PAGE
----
Since women from cities other than Oakland were invited to membership (8 or 10 from Berkeley, one from Alameda, all others from Oakland), the club was called the Soroptimist Club of Alameda County. In 1928, when the Berkeley club was chartered, most of the Berkeley women who had been members of the Alameda
County club had been transferred to Berkeley, including Charter President Violet Richardson (Ward). The Alameda County Club then became the Soroptimist Club of Oakland, also known at "the Mother Club".
The idea of Soroptimism grew rapidly. Mr. Morrow traveled extensively to organize other clubs. The Founder club was a good pattern for him to follow, both in organization and bylaws.
The San Francisco club was chartered by him, March 6, 1922, followed in the same year by clubs in Los Angeles and Washington, D.C. Having "personally carried Rotary across the ocean to other lands several years previously," at the very beginning of organizing the Alameda County club, Mr. Morrow had visions of
an international Soroptimist organization.
It was impossible for him to do all the organizing alone. So, on July 21, 1922, a memorandum of agreement was signed appointing Violet Richardson, Dr. Fannie Williams and Oda Faulconer, presidents of the Soroptimist Clubs of Alameda County, San Francisco and Los Angeles respectively, as directors of the
Soroptimists Club, Inc., for the purpose of organizing Soroptimist clubs within California. It also fixed initiation fees for new club charter members at $15, with one-half going to him, one-third to the club, the remaining $2.50 going to establish an extension fund.
Because of pressure of family and employment, these women were unable to travel to any great extent, so they hired Helena Gamble, a charter member of the Alameda County club who also was a professional organizer and campaign manager, to do the organizing of clubs within the state, which she did until 1927.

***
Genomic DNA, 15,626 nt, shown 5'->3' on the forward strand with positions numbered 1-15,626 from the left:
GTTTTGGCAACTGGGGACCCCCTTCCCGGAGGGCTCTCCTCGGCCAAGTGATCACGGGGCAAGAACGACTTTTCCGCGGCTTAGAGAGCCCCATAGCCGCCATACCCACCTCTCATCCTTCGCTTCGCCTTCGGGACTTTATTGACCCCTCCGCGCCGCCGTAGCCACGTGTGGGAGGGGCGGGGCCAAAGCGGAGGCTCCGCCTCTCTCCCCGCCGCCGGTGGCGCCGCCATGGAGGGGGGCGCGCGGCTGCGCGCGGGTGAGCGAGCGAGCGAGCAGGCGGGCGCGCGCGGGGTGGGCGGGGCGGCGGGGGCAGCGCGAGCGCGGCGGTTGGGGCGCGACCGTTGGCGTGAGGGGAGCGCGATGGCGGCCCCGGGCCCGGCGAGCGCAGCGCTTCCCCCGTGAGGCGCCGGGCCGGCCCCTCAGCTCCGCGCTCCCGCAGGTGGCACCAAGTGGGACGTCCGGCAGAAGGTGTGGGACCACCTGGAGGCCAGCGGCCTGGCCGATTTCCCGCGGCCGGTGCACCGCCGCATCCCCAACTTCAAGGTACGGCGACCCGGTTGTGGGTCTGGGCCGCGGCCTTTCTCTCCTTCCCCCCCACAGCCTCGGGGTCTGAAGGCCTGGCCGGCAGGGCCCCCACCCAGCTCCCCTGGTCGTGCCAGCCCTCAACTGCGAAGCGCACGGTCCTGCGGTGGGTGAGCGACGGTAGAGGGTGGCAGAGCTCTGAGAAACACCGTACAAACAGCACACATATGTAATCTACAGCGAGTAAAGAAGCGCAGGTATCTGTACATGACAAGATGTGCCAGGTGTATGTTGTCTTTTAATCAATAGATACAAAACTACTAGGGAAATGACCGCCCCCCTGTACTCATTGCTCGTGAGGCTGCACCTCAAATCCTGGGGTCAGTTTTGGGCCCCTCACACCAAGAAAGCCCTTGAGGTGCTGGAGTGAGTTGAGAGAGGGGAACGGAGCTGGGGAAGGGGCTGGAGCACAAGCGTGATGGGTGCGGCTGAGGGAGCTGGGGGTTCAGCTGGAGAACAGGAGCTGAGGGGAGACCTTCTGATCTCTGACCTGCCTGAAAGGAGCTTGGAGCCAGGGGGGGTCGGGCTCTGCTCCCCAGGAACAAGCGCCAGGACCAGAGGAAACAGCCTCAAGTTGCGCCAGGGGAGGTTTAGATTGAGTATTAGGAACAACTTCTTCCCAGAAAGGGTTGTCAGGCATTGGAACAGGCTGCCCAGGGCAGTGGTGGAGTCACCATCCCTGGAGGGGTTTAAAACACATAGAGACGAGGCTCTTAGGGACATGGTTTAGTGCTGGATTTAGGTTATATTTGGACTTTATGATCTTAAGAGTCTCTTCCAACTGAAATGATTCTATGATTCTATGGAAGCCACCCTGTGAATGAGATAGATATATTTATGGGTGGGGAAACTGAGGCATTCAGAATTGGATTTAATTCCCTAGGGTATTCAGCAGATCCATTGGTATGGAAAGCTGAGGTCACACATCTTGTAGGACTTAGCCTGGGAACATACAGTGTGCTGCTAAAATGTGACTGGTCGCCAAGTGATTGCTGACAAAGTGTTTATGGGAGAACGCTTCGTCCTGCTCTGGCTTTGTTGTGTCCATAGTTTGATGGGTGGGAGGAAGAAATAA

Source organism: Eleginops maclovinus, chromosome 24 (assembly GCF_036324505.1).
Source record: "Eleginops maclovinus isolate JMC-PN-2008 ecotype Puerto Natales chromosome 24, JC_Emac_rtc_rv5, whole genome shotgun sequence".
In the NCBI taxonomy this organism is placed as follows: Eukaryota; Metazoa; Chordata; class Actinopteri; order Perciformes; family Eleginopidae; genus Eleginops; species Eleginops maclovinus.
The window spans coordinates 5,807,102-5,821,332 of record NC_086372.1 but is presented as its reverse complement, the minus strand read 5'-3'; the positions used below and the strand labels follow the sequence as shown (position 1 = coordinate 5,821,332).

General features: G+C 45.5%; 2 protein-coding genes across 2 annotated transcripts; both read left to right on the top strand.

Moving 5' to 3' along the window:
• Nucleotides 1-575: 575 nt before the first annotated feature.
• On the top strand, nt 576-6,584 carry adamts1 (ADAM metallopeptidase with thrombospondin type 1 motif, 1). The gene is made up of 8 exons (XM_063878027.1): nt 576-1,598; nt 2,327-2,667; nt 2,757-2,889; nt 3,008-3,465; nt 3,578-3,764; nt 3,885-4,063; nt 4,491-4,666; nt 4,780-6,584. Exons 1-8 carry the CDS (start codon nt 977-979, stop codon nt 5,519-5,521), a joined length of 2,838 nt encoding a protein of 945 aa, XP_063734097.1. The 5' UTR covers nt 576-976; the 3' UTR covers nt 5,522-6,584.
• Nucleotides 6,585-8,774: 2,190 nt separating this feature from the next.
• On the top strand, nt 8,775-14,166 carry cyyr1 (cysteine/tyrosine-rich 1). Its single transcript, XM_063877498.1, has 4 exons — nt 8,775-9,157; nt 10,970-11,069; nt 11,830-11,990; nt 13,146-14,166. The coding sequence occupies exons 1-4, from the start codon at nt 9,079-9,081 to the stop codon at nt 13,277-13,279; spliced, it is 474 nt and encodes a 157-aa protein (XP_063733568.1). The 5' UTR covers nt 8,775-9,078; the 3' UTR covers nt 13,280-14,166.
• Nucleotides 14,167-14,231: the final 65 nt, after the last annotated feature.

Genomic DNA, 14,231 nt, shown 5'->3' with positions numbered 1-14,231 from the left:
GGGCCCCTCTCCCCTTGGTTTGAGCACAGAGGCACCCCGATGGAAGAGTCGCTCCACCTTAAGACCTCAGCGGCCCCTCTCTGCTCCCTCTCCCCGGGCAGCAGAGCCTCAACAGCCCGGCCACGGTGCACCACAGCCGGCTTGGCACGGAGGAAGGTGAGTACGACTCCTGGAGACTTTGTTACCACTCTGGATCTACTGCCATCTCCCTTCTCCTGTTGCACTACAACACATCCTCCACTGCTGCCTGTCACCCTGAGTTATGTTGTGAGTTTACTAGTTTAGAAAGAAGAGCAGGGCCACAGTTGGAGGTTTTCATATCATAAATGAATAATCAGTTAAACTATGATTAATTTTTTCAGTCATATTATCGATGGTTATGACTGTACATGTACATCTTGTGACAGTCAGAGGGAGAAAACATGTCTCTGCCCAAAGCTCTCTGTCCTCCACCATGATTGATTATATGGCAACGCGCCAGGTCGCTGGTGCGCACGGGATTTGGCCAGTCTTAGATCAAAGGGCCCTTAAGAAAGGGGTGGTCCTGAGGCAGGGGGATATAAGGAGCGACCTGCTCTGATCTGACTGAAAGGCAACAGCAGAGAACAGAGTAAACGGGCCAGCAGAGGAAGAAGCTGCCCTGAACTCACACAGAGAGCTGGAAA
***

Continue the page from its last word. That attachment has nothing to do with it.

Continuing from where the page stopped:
This freed Mr. Morrow to organize more clubs on the east coast and to travel to Europe, where he organized the Greater London, England, and Paris, France clubs within 1924. When the club was organized in London, it became the social rage for the season; the charter meeting was attended by 250, including members of the Royal family.
A May 19, 1926 agreement between Mr. Morrow as managing director and Mrs. Gamble denoted her as field organizer to develop clubs outside of California (at least two each year, herself), train appointees to do the work in each state and report not less than once a month, in full detail, to the managing director. It set a $20 charter member initiation fee, of which $10 would go to the field organizer for her expenses; $2.50 to the managing director, $2.50 to a sub-organizer and $5 to the individual club's organization expenses.
In a letter to the first federation president, Helena stated that when she "arranged with the three Soroptimists presidents to organize clubs, in 1923, they felt Mr. Morrow had gotten too much money", so she organized within California for $7.50, one-third going each to Mr. Morrow, the local club's treasury and to her for all expenses, including traveling and hotels ... a small sum, considering "that I was one year organizing the San Jose Club and made a trip there every week, you can readily see that it cost Helena several hundred dollars."
Photos, etchings from Soroptimist International of the Americas archives
*This web-printing of Founder Region "The Way It Was" reproduces the original publication without reinterpreting the content by editing (except for obvious typos) or with a new layout, with the exception of
adding photos and illustrations.